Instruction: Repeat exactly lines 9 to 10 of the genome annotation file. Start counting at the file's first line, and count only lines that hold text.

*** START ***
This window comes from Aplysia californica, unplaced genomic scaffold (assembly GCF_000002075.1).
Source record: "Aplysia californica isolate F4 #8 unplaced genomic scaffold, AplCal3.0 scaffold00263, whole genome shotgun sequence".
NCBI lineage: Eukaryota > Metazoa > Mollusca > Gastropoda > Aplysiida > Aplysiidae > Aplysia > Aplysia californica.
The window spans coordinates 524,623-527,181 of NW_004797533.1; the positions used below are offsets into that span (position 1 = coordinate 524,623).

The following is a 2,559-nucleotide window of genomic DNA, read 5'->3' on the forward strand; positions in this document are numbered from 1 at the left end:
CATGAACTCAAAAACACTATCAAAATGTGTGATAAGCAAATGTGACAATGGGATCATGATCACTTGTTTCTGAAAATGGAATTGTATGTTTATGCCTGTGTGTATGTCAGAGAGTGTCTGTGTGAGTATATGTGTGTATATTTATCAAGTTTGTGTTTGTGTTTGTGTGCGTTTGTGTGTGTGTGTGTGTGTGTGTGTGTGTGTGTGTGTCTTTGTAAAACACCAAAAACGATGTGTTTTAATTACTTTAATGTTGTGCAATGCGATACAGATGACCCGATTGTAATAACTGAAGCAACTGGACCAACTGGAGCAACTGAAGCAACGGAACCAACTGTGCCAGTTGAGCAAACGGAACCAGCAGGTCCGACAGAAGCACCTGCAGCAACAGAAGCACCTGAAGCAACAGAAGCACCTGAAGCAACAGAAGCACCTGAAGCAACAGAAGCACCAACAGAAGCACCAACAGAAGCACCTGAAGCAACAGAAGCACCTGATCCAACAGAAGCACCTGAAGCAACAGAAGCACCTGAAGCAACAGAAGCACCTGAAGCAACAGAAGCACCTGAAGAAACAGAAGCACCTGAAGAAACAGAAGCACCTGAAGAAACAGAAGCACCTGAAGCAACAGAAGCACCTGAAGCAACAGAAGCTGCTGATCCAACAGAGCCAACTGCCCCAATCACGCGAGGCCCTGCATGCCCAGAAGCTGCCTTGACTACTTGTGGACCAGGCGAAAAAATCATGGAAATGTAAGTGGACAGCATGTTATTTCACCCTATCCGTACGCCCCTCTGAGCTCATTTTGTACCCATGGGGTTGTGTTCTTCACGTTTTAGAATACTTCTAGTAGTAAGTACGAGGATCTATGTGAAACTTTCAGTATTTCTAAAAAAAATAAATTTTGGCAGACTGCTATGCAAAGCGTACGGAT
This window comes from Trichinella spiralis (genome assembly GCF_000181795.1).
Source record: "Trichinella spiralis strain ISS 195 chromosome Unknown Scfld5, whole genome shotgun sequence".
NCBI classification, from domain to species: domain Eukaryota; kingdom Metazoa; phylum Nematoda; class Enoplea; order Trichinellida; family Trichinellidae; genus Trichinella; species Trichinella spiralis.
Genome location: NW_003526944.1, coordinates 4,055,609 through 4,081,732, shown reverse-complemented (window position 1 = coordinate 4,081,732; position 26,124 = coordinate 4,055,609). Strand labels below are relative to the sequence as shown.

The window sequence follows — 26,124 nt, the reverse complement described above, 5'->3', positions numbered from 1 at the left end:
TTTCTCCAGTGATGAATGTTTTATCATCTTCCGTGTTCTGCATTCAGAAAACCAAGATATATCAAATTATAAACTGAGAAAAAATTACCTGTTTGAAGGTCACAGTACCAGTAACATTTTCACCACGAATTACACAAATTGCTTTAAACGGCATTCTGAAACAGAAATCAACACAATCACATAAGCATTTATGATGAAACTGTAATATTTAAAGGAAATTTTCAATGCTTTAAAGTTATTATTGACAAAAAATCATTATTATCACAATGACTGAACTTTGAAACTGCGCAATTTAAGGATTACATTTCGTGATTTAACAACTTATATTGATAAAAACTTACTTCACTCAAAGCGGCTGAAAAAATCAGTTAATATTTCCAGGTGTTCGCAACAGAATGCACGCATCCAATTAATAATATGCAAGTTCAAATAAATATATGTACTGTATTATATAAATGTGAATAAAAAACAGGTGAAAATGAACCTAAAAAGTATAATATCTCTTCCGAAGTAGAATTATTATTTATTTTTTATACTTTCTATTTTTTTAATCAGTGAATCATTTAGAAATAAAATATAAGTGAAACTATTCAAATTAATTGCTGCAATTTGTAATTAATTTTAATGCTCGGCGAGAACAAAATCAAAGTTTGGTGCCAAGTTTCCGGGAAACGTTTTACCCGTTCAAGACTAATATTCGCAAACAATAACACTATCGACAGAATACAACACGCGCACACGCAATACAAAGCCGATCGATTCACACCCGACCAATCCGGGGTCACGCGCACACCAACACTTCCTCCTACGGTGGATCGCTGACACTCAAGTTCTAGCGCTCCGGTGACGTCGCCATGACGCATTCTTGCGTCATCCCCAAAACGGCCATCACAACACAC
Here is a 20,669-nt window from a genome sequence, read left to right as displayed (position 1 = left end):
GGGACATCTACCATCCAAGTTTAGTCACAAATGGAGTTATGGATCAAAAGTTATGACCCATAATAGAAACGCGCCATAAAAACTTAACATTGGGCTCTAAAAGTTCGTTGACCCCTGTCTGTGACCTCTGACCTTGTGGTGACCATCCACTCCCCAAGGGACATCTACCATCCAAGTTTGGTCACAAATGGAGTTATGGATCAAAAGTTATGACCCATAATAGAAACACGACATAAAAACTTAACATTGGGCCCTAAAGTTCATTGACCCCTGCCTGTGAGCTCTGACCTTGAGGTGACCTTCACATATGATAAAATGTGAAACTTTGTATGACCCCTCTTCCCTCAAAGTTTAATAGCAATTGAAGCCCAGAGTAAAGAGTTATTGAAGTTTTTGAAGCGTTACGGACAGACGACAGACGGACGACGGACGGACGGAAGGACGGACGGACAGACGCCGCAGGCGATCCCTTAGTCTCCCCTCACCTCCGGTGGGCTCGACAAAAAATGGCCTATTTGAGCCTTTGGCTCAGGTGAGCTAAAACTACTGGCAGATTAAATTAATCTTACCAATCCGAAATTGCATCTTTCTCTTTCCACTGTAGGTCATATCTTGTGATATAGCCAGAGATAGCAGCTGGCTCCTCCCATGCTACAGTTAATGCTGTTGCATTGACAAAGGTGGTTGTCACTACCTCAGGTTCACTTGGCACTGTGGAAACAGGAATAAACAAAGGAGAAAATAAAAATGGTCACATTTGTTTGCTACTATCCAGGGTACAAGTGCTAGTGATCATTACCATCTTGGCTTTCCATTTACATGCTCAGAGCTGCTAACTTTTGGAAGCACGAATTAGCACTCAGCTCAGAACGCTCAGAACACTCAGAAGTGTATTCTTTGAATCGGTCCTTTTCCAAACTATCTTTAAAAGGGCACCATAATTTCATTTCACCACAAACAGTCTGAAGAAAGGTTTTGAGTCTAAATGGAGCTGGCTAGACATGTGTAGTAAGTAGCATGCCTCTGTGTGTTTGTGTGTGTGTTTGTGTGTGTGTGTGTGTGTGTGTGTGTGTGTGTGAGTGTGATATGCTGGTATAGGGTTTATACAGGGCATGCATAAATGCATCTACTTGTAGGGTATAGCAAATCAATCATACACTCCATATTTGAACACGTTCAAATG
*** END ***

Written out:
NCBI classification, from domain to species: domain Eukaryota; kingdom Metazoa; phylum Nematoda; class Enoplea; order Trichinellida; family Trichinellidae; genus Trichinella; species Trichinella spiralis.
Genome location: NW_003526944.1, coordinates 4,055,609 through 4,081,732, shown reverse-complemented (window position 1 = coordinate 4,081,732; position 26,124 = coordinate 4,055,609). Strand labels below are relative to the sequence as shown.